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Edited by Panikklos Zata Poutziouris, Kosmas X. Smyrnios and Sabine B. Klein
Chapter 30: The Structure and Performance of the UK Family Business PLC Economy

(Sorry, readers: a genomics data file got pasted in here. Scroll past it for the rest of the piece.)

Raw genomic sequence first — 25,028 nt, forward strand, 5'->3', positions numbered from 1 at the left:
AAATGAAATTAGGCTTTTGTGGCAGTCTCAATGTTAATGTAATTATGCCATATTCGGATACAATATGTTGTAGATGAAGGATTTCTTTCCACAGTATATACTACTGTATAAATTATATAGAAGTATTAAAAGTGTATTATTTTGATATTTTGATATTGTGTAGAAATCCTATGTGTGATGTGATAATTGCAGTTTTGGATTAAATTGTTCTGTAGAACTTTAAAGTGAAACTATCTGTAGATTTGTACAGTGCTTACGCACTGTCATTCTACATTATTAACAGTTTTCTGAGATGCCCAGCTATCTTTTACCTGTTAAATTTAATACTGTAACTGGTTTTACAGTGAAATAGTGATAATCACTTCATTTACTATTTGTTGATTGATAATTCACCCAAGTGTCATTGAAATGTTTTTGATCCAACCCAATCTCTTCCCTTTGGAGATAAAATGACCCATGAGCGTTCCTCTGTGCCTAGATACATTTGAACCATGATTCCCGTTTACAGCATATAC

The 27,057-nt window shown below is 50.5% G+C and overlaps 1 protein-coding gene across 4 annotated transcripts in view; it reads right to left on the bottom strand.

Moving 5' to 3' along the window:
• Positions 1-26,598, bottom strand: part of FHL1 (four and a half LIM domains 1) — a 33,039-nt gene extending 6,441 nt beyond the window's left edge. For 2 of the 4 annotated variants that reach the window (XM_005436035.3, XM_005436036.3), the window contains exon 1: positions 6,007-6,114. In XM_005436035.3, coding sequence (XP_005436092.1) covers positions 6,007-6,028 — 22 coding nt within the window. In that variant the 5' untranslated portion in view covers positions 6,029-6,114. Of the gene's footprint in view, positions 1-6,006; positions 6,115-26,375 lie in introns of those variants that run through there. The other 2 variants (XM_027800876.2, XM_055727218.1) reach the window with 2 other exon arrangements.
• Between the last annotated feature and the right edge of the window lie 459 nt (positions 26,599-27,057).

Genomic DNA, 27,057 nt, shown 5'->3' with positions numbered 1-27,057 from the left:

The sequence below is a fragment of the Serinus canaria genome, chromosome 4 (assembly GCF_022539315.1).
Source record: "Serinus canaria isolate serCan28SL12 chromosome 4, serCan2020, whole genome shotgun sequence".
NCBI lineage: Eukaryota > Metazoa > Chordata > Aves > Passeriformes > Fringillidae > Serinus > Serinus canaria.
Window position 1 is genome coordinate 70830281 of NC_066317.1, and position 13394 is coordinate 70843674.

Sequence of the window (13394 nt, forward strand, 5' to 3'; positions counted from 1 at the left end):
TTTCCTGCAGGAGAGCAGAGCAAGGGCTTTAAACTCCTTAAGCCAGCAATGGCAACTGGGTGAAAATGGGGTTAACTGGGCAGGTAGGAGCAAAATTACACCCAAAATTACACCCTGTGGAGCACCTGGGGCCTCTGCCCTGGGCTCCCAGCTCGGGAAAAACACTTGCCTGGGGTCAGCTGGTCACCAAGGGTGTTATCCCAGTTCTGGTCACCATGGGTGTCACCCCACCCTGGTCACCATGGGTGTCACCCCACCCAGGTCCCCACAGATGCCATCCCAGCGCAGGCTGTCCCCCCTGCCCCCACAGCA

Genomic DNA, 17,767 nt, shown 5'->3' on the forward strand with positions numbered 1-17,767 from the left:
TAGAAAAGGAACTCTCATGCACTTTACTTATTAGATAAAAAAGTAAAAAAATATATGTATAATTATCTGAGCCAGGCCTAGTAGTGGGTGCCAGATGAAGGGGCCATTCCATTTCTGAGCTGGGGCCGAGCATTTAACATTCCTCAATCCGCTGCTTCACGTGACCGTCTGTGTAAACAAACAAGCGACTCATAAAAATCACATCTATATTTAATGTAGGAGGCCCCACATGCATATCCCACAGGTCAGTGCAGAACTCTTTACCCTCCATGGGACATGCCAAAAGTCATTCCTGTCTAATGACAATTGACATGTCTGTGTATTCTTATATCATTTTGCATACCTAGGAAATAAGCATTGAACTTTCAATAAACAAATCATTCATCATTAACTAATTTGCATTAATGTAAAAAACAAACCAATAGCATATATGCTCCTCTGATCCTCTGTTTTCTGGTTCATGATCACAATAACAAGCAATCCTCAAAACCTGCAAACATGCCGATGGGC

31 Ownership structure and ﬁrm performance: evidence from Spanish family ﬁrms* Susana Menéndez-Requejo This chapter explores the relationship between founding-family ownership and ﬁrm performance. Starting from the agency theory approach, the potential beneﬁts and costs of family ownership, and their inﬂuence on ﬁrm performance, are considered. The database under investigation constitutes a 8000 large and medium size Spanish ﬁrms. Several univariate analyses are conducted, as well as a cross-sectional analysis and a data envelopment analysis (DEA) in order to compare family and non-family ﬁrms performance. The empirical analysis shows that Spanish family ﬁrms perform better, in terms of return on equity, than non-family ﬁrms of the same size and in the same industry. Family involvement in management of the ﬁrm does not prove to have a positive impact on ﬁrm performance. Introduction Founding-families are a special class of shareholder, because often they hold poorly diversiﬁed portfolios but, at the same time, they are long-term investors, as their aim is to bequeath the ﬁrm to the next generations (Anderson and Reeb, 2003). In this context, the aim of this chapter is to evaluate the eﬀects of family governance and ownership on ﬁrm performance, starting from the agency theory approach: 1. On the one hand, having large shareholders such as founding families, could negatively inﬂuence ﬁrm performance. Founding families have concerns and interests of their own, such as stability and capital preservation, compensation, related-party transactions, nepotism in manager selection or special dividends, that may not align...
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